Firefly: The Unification War, Part One by Greg Pak, Dan McDaid, Marcelo Costa: Oh, hey, comic! I usually read comics/graphic novels in mass binges when the series is complete (or near completion), but in this case, it was sitting on the New Books shelf at my library and caught my eye. Amusing and entertaining, though I think, if I read any of these in future, I’ll watch the show just before so I can have the character/actor voices in my head. I think it’ll add another dimension.

Be A Farmer


Commence rant.

Okay, so. There’s this contest that I routinely submit to, and while said contest shall remain nameless, you can probably figure out which I’m talking about through context, but since this rant isn’t about the contest, it’s in regards to something else tangentially related, there shall be no names named.

Now, I’ve been prowling this contest’s forum board looking for updates ’cause I was one of those fools who submitted via paper and post rather than online submission form ’cause tradition and what have you. Due to that choice, I’m waiting for the results to go live on the site, since I likely won’t get a rejection notice.

Anyway. While on this forum, I stumbled on a thread, and while reading this thread, I’d come across this little tidbit of advice that set me to boiling:

That you NEED to win this contest if you want to make a career in writing speculative fiction, specifically in the sci-fi and fantasy spectrum. That if you’re involved in that community, you truly must believe that this is the only way.

And I call bullshit.

See, I fell for that same very attractive line of reasoning. For easily three years, I submitted nowhere else, because I was entirely convinced that the only way to make it in my field was to win that contest. And because I was submitting something to someone, I also managed to convince myself that I was on top of things and doing everything I could to start building toward publication. And then, after awhile and so many rejections later, it became so easy to just… stop. Stop submitting, stop putting things out there, stop hitting submit buttons.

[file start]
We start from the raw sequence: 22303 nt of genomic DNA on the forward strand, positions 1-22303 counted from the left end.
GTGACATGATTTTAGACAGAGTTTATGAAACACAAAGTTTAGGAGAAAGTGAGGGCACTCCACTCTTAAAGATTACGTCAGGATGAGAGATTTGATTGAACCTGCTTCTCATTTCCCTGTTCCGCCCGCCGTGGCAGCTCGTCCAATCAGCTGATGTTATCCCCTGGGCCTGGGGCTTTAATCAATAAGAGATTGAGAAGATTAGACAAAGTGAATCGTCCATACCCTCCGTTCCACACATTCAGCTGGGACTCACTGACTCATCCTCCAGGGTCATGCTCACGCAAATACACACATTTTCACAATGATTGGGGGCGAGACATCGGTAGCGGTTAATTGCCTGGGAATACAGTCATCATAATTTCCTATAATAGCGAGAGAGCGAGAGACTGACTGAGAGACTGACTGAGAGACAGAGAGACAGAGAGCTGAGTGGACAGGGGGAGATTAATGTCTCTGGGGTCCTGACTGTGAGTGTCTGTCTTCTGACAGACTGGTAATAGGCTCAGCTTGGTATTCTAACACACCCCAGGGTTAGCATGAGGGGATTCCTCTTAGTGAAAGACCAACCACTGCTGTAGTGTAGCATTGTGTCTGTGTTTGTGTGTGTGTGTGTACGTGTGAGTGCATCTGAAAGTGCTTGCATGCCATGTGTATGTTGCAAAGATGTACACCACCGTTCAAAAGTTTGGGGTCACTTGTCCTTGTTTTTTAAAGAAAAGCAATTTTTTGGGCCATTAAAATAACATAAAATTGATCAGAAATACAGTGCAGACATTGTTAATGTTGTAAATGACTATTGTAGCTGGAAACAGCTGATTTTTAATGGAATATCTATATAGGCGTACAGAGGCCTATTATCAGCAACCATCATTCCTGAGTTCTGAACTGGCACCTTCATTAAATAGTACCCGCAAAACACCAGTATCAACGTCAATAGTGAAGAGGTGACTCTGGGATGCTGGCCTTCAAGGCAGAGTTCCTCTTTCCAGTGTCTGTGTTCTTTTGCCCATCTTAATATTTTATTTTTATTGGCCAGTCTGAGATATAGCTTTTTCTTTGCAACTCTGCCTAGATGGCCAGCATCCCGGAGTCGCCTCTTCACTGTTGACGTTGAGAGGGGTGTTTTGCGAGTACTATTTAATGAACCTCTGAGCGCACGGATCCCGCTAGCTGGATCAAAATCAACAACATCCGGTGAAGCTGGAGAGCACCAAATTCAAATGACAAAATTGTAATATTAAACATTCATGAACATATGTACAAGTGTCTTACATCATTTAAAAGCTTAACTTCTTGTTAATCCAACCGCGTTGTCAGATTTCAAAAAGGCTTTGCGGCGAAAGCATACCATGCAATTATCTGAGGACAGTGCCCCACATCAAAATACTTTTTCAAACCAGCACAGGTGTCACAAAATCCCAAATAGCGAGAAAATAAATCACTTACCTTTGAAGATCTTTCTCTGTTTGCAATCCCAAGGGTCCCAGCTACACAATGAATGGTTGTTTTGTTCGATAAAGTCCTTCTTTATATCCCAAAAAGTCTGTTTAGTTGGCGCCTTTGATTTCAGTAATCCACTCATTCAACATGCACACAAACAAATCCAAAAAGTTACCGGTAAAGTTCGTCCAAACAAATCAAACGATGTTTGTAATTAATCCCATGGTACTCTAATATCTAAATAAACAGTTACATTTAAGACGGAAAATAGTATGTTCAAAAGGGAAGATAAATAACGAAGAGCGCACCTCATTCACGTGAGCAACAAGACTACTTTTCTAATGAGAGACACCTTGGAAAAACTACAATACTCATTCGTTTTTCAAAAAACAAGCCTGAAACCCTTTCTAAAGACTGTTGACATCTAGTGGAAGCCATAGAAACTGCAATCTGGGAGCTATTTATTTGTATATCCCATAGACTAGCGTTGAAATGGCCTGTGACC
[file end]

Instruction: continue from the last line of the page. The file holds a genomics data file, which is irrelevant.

And that piece of advice, at least to me, looked very much like a variation of the same pit I’d managed to dig myself into. If we’re just going with numbers, the likelihood of winning that contest is pretty slim, not because a writer isn’t “good enough” for it, but because there are just. so. many. submissions. We’re talking thousands. Out of those thousands, there can be only three winners. Of course, there’s various ranks of winning beneath those (finalists, semi-finalists, honorable mentions, and so on) but it’s still only three for final publication, and as I’ve been reminded countless times, publishers don’t care how many honorable mentions you’ve had. Because winning that contest isn’t always just about getting the credit; it’s also about winning the opportunity to connect with people in the industry and a chance at name recognition.

It’s said that there are many paths to publication. This is true, but I also wish to introduce a secondary metaphor: be a farmer.